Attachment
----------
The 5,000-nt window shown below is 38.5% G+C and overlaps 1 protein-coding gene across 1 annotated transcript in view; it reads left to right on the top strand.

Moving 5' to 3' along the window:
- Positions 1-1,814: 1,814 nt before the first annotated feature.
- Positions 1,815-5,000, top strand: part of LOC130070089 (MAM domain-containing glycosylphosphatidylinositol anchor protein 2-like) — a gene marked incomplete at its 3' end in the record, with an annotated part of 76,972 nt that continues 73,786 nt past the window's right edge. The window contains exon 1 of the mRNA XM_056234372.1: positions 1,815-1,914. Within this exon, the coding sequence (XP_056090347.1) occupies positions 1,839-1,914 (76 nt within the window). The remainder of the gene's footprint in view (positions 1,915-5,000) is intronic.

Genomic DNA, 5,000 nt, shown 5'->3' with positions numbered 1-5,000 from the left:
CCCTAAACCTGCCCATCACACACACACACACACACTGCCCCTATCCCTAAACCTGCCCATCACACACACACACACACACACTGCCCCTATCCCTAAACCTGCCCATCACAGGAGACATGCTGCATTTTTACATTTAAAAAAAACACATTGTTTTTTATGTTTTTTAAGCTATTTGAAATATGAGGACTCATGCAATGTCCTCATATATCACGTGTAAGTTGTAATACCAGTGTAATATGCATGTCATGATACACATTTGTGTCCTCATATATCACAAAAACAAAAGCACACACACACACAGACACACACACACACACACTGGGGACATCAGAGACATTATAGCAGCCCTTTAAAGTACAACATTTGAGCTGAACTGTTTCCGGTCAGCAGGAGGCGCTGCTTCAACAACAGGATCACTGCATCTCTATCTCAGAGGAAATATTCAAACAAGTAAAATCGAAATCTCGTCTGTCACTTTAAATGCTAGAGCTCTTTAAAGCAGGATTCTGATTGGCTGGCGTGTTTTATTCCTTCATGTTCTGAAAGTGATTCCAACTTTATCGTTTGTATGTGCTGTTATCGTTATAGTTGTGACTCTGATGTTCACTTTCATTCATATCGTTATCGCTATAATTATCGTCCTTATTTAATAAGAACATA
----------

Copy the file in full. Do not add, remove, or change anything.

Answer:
The 5,000-nt window shown below is 38.5% G+C and overlaps 1 protein-coding gene across 1 annotated transcript in view; it reads left to right on the top strand.

Moving 5' to 3' along the window:
- Positions 1-1,814: 1,814 nt before the first annotated feature.
- Positions 1,815-5,000, top strand: part of LOC130070089 (MAM domain-containing glycosylphosphatidylinositol anchor protein 2-like) — a gene marked incomplete at its 3' end in the record, with an annotated part of 76,972 nt that continues 73,786 nt past the window's right edge. The window contains exon 1 of the mRNA XM_056234372.1: positions 1,815-1,914. Within this exon, the coding sequence (XP_056090347.1) occupies positions 1,839-1,914 (76 nt within the window). The remainder of the gene's footprint in view (positions 1,915-5,000) is intronic.

Genomic DNA, 5,000 nt, shown 5'->3' with positions numbered 1-5,000 from the left:
CCCTAAACCTGCCCATCACACACACACACACACACTGCCCCTATCCCTAAACCTGCCCATCACACACACACACACACACACTGCCCCTATCCCTAAACCTGCCCATCACAGGAGACATGCTGCATTTTTACATTTAAAAAAAACACATTGTTTTTTATGTTTTTTAAGCTATTTGAAATATGAGGACTCATGCAATGTCCTCATATATCACGTGTAAGTTGTAATACCAGTGTAATATGCATGTCATGATACACATTTGTGTCCTCATATATCACAAAAACAAAAGCACACACACACACAGACACACACACACACACACTGGGGACATCAGAGACATTATAGCAGCCCTTTAAAGTACAACATTTGAGCTGAACTGTTTCCGGTCAGCAGGAGGCGCTGCTTCAACAACAGGATCACTGCATCTCTATCTCAGAGGAAATATTCAAACAAGTAAAATCGAAATCTCGTCTGTCACTTTAAATGCTAGAGCTCTTTAAAGCAGGATTCTGATTGGCTGGCGTGTTTTATTCCTTCATGTTCTGAAAGTGATTCCAACTTTATCGTTTGTATGTGCTGTTATCGTTATAGTTGTGACTCTGATGTTCACTTTCATTCATATCGTTATCGCTATAATTATCGTCCTTATTTAATAAGAACATA